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Home » Hacking News » With exchanges new bug, I can get anyones email! SPAM!

With exchanges new bug, I can get anyones email! SPAM!

by Majik on September 10th, 2001 A bug in e-mail server software from Microsoft could provide valuable information to attackers and junk e-mailers, the software firm has acknowledged.


A bug in e-mail server software from Microsoft could provide valuable information to attackers and junk e-mailers, the software firm has acknowledged.


The flaw, in Microsoft's Exchange Server version 5.5, allows unauthenticated users to obtain a list of the e-mail addresses of all users on the server. Exchange 5.5 is a messaging and collaboration platform used by many corporations and Internet service providers.





Microsoft has categorized the bug as an "information disclosure vulnerability." Besides enabling spammers to harvest a collection of e-mail addresses, the flaw could give hackers "reconnaissance information" with which to exploit other weaknesses in a network, the company said.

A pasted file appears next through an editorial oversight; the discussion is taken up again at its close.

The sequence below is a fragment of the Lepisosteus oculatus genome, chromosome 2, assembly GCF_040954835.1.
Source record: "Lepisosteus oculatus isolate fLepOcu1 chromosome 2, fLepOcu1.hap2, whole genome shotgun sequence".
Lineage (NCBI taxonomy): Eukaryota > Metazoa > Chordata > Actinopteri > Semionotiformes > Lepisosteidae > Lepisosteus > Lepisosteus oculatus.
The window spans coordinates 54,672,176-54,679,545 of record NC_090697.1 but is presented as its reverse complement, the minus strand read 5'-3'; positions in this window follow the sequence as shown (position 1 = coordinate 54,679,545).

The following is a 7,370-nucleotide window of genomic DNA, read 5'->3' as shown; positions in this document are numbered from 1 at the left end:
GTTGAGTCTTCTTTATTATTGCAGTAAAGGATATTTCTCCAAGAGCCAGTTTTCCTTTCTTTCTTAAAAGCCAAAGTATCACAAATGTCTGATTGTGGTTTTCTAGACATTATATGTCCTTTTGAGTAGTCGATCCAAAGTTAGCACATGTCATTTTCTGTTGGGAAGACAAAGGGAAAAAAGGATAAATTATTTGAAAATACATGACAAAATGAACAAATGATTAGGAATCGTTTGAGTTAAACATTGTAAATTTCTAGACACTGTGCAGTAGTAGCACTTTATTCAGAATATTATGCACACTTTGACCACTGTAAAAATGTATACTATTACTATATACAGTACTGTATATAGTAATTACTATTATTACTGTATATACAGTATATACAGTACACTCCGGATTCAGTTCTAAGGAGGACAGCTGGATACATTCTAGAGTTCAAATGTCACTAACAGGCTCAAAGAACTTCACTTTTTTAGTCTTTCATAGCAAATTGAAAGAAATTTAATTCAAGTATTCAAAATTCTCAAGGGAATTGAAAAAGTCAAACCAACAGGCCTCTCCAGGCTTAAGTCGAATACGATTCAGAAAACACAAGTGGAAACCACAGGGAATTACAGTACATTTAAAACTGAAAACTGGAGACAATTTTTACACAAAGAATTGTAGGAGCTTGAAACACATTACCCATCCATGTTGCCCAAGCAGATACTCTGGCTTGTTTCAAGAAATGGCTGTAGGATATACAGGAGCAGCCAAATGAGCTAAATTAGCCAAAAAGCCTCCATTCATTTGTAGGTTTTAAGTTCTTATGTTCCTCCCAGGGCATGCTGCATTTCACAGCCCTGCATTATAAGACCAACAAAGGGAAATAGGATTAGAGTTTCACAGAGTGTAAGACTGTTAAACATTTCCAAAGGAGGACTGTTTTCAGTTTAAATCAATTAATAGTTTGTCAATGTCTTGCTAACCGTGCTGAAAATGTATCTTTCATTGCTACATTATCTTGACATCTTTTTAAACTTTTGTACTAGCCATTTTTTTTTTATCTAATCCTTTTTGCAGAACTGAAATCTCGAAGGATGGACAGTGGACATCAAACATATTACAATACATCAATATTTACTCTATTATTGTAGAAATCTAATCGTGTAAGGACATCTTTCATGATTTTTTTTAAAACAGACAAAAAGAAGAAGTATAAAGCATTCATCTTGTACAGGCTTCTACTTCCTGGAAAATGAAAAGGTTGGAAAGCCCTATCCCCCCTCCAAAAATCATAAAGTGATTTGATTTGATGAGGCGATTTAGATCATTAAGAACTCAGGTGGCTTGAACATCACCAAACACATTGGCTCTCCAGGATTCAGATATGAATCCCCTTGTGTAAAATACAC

According to Microsoft, the bug only affects Exchange 5.5 installations that have enabled Outlook Web Access (OWA), a feature that allows Exchange users to access their e-mail using a Web browser instead of an e-mail program.





While Exchange 2000 also supports OWA, the flaw does not affect Microsoft's latest e-mail server, the company said.





According to a Microsoft security bulletin dated Sept. 6, the bug does not allow attackers to create, send, read, change or delete mail on the server. Microsoft has released a patch that closes the hole.





The Exchange 5.5 OWA vulnerability was reported to Microsoft by SecuriTeam, a unit of Israeli security firm Beyond Security. An advisory, with information on how to exploit the flaw, was posted to security mailing lists by SecuriTeam last Friday.





Using a specially crafted hypertext transfer protocol (HTTP) request, an attacker could search a vulnerable Exchange server's global address list - a feature meant to be restricted to authorized users, SecuriTeam said.





Earlier this year, Microsoft acknowledged a flaw in the native mail service in Windows 2000 that enables an unauthorized user to conduct mail relaying through the server. Microsoft released a patch for the Windows 2000 SMTP server flaw in July.


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